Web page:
The love of Theodore Roosevelt and Alice Lee

Standing 5’7″ and willowy with long wavy golden hair and blue-gray eyes, Alice Hathaway Lee was radiant, enchanting. Family members called her “sunshine.” In many ways, she was what Theodore Roosevelt was not.

Theodore was “thin-chested, spectacled, nervous, and frail,” with a high pitched voice and an “irritating stammer, as thoughts so outpaced words that the result was an unintelligible explosion.” And his laugh, in the words of his mother, was like a “sharp, ungreased squeak.” He had asthma as well as severe diarrhea. And when he danced, “he danced as you’d expect him to dance if you knew him — he hopped.”

Theodore met Alice on a weekend visit to the home of a Harvard classmate in October of 1878. Theodore was nineteen, Alice was seventeen.

He was smitten, or maybe you can even say he fell in love at first sight. In either case, this is where the love story of Theodore and Alice begins. They spent the weekend walking and dancing amongst friends, and they found time to spend alone. Theodore learned that he could talk to her about politics and poetry and anything else on his mind. And that she was athletic, they could go hiking together.

He wrote of their first meeting: “As long as I live, I shall never forget how sweetly she looked, and how prettily she greeted me.”

Theodore set his mind on being with her. And in early 1879, he proposed to Alice.

She rejected him.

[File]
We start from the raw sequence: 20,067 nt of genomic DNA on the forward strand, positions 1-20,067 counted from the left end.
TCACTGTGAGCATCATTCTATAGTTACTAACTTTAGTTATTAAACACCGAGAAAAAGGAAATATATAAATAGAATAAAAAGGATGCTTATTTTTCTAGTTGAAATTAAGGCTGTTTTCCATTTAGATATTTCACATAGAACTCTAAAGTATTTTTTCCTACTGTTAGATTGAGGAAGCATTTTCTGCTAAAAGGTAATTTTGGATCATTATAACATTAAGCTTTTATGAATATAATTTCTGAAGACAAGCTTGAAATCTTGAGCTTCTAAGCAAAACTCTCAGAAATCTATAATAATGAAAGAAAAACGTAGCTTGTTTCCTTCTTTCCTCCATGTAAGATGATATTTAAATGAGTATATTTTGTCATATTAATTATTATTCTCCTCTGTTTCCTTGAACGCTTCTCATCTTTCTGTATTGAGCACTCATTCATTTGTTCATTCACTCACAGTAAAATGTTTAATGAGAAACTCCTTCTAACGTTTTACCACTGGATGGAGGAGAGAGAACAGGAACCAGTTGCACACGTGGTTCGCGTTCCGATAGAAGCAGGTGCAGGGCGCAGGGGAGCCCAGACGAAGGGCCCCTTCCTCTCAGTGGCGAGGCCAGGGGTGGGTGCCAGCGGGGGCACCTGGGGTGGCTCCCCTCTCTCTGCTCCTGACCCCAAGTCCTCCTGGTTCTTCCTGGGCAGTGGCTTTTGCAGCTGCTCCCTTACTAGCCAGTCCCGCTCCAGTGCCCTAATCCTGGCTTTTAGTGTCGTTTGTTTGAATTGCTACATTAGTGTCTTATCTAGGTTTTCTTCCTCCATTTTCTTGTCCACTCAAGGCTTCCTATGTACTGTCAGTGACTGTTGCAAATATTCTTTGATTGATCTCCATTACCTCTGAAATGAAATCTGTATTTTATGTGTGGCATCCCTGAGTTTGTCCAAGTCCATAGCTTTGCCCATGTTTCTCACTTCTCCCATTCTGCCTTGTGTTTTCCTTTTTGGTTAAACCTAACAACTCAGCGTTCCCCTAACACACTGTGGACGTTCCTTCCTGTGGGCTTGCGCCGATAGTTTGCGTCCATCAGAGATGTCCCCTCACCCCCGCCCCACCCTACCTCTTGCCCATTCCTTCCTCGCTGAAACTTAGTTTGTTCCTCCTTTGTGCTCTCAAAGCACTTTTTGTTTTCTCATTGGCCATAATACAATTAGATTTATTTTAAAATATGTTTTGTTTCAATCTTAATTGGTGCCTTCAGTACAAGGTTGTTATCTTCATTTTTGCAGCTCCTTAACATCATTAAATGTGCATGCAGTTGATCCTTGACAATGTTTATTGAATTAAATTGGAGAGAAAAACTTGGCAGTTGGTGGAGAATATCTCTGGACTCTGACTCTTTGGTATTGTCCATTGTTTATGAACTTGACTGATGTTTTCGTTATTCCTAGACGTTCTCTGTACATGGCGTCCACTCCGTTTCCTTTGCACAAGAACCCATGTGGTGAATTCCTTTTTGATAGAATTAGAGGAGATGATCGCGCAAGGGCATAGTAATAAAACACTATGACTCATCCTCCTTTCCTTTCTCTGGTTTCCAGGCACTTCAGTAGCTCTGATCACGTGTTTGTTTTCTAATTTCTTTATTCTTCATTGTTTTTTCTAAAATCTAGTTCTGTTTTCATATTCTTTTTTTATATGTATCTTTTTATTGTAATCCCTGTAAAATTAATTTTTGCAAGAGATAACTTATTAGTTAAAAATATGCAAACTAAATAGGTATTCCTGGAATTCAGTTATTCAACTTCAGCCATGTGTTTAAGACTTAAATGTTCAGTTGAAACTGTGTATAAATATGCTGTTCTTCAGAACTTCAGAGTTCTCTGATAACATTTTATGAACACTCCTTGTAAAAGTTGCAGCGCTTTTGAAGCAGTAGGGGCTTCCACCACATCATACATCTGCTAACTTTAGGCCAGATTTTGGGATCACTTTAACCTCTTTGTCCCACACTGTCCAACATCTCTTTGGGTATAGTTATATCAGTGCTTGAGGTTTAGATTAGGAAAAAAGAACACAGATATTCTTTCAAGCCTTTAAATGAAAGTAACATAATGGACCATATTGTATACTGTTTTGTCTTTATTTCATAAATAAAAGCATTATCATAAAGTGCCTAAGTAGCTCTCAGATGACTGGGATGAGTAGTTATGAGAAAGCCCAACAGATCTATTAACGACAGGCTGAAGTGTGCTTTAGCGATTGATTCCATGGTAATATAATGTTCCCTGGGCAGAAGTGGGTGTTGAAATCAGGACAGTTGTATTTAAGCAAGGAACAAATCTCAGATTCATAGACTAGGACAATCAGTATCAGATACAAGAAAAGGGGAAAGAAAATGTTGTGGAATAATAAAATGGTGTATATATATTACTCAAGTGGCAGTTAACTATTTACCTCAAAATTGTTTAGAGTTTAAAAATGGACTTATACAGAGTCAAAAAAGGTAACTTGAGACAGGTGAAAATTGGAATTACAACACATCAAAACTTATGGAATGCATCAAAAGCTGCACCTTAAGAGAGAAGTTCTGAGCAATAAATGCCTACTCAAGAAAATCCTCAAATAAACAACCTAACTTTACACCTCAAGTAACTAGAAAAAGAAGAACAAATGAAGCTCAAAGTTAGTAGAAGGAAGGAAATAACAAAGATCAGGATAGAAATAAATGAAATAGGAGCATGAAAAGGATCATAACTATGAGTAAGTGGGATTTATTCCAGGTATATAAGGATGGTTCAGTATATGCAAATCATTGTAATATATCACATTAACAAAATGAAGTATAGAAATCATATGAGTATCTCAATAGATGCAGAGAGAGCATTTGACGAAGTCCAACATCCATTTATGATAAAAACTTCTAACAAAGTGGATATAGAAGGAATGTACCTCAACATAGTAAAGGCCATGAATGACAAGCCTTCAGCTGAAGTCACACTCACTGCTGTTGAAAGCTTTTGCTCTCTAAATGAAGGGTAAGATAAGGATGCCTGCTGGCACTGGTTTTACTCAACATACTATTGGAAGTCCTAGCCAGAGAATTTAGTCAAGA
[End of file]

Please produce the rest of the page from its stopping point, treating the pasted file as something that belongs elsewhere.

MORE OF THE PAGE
Though devastated, Theodore didn’t stop pursuing. And Alice, who had grown close to Teddy’s sisters, soon started warming up to the young man.

Alice Hathaway Lee, her cousin Rose Saltonstall, and Theodore Roosevelt.
From left to right: Alice Hathaway Lee, her cousin Rose Saltonstall, and Theodore Roosevelt – 1878

Throughout the time, Theodore stayed deeply in love with Alice. He wrote in his journal: “When we are alone, I can hardly stay a moment without holding her in my arms or kissing her,” and “If loving her with my whole heart and soul can make her happy, she shall be happy…the aim of my whole life shall be…to shield her and guard her from every trial.”

He proposed the following year again, eight months after his first proposal. This time Alice accepted, and they were engaged on Valentine’s Day.

Theodore wrote: “I do not think ever a man loved a woman more than I love her; for a year and a quarter now I have never gone to sleep or waked up without thinking of her.”

And she now felt the same, writing him that “I just long to be with you all the time.”

They married, and soon after, Alice became pregnant with their first child. She gave birth. And almost immediately after, she passed away. Doctors said the ailment was Bright’s disease.

A devastated Theodore wrote, “when my heart’s dearest died, the light went from my life forever.”

Just 25 years old, a member of the New York State Assembly, he decided to move. He put his daughter in the care of his sister, left his political life, and settled in the Dakota territories. There he became a rancher and a sheriff, read and wrote history. Mostly, he took time to cope with the deaths.

After two years, he returned home, where he took over raising his daughter and returned to his political life.

“The love of Theodore Roosevelt and Alice Lee” sources:

Alice Roosevelt Longworth by Carol Felsenthal / Theodore Roosevelt, Alice Hathaway Lee and Rose Saltonstall. Prints and Photographs division. Library of Congress Prints and Photographs Division. Theodore Roosevelt Digital Library. Dickinson State University. 


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Click here to read some quotes from Theodore Roosevelt.